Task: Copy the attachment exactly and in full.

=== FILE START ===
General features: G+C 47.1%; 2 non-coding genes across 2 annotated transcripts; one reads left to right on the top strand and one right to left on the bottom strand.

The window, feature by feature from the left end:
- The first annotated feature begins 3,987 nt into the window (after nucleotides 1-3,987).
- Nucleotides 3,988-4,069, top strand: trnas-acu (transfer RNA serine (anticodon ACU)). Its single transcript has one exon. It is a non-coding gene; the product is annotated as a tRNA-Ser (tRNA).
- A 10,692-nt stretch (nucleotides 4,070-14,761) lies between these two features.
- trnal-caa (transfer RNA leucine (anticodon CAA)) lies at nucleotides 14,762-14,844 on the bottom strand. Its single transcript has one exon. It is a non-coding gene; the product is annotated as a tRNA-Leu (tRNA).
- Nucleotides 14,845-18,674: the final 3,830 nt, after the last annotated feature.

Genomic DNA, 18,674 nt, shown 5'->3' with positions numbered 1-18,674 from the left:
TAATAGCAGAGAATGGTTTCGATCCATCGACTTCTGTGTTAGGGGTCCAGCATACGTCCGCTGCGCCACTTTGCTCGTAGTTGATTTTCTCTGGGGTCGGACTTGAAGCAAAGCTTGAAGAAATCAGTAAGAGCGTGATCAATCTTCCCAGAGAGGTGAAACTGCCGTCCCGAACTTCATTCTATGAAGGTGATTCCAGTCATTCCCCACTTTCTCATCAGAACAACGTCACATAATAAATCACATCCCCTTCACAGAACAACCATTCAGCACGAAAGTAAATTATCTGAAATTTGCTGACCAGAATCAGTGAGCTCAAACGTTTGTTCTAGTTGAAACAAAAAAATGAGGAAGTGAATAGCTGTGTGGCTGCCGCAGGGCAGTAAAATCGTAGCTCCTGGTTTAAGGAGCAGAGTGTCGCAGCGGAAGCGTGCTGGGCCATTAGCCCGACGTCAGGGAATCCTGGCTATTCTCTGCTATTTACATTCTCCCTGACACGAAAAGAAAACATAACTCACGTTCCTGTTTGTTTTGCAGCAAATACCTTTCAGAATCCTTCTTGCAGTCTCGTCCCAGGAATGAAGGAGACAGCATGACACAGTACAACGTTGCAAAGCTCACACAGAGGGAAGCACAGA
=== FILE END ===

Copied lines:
General features: G+C 47.1%; 2 non-coding genes across 2 annotated transcripts; one reads left to right on the top strand and one right to left on the bottom strand.

The window, feature by feature from the left end:
- The first annotated feature begins 3,987 nt into the window (after nucleotides 1-3,987).
- Nucleotides 3,988-4,069, top strand: trnas-acu (transfer RNA serine (anticodon ACU)). Its single transcript has one exon. It is a non-coding gene; the product is annotated as a tRNA-Ser (tRNA).
- A 10,692-nt stretch (nucleotides 4,070-14,761) lies between these two features.
- trnal-caa (transfer RNA leucine (anticodon CAA)) lies at nucleotides 14,762-14,844 on the bottom strand. Its single transcript has one exon. It is a non-coding gene; the product is annotated as a tRNA-Leu (tRNA).
- Nucleotides 14,845-18,674: the final 3,830 nt, after the last annotated feature.

Genomic DNA, 18,674 nt, shown 5'->3' with positions numbered 1-18,674 from the left:
TAATAGCAGAGAATGGTTTCGATCCATCGACTTCTGTGTTAGGGGTCCAGCATACGTCCGCTGCGCCACTTTGCTCGTAGTTGATTTTCTCTGGGGTCGGACTTGAAGCAAAGCTTGAAGAAATCAGTAAGAGCGTGATCAATCTTCCCAGAGAGGTGAAACTGCCGTCCCGAACTTCATTCTATGAAGGTGATTCCAGTCATTCCCCACTTTCTCATCAGAACAACGTCACATAATAAATCACATCCCCTTCACAGAACAACCATTCAGCACGAAAGTAAATTATCTGAAATTTGCTGACCAGAATCAGTGAGCTCAAACGTTTGTTCTAGTTGAAACAAAAAAATGAGGAAGTGAATAGCTGTGTGGCTGCCGCAGGGCAGTAAAATCGTAGCTCCTGGTTTAAGGAGCAGAGTGTCGCAGCGGAAGCGTGCTGGGCCATTAGCCCGACGTCAGGGAATCCTGGCTATTCTCTGCTATTTACATTCTCCCTGACACGAAAAGAAAACATAACTCACGTTCCTGTTTGTTTTGCAGCAAATACCTTTCAGAATCCTTCTTGCAGTCTCGTCCCAGGAATGAAGGAGACAGCATGACACAGTACAACGTTGCAAAGCTCACACAGAGGGAAGCACAGA